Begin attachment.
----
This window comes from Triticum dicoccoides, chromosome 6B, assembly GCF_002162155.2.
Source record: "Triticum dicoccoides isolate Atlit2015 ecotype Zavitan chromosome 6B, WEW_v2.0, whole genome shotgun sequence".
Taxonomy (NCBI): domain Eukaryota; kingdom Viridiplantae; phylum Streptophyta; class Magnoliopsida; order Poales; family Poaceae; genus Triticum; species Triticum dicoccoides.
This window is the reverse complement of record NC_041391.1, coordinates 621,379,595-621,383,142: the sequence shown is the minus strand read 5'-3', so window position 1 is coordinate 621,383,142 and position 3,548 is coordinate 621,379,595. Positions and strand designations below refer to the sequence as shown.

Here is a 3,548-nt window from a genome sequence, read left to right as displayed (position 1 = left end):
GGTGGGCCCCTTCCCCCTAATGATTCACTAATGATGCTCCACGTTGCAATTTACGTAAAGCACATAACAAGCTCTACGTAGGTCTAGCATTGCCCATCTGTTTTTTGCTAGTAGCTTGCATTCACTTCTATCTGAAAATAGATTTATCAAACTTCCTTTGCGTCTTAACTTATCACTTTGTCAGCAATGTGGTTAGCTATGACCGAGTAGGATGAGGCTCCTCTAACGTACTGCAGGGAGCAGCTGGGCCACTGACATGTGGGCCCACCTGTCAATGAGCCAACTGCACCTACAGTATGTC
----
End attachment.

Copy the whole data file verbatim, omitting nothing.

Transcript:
This window comes from Triticum dicoccoides, chromosome 6B, assembly GCF_002162155.2.
Source record: "Triticum dicoccoides isolate Atlit2015 ecotype Zavitan chromosome 6B, WEW_v2.0, whole genome shotgun sequence".
Taxonomy (NCBI): domain Eukaryota; kingdom Viridiplantae; phylum Streptophyta; class Magnoliopsida; order Poales; family Poaceae; genus Triticum; species Triticum dicoccoides.
This window is the reverse complement of record NC_041391.1, coordinates 621,379,595-621,383,142: the sequence shown is the minus strand read 5'-3', so window position 1 is coordinate 621,383,142 and position 3,548 is coordinate 621,379,595. Positions and strand designations below refer to the sequence as shown.

Here is a 3,548-nt window from a genome sequence, read left to right as displayed (position 1 = left end):
GGTGGGCCCCTTCCCCCTAATGATTCACTAATGATGCTCCACGTTGCAATTTACGTAAAGCACATAACAAGCTCTACGTAGGTCTAGCATTGCCCATCTGTTTTTTGCTAGTAGCTTGCATTCACTTCTATCTGAAAATAGATTTATCAAACTTCCTTTGCGTCTTAACTTATCACTTTGTCAGCAATGTGGTTAGCTATGACCGAGTAGGATGAGGCTCCTCTAACGTACTGCAGGGAGCAGCTGGGCCACTGACATGTGGGCCCACCTGTCAATGAGCCAACTGCACCTACAGTATGTC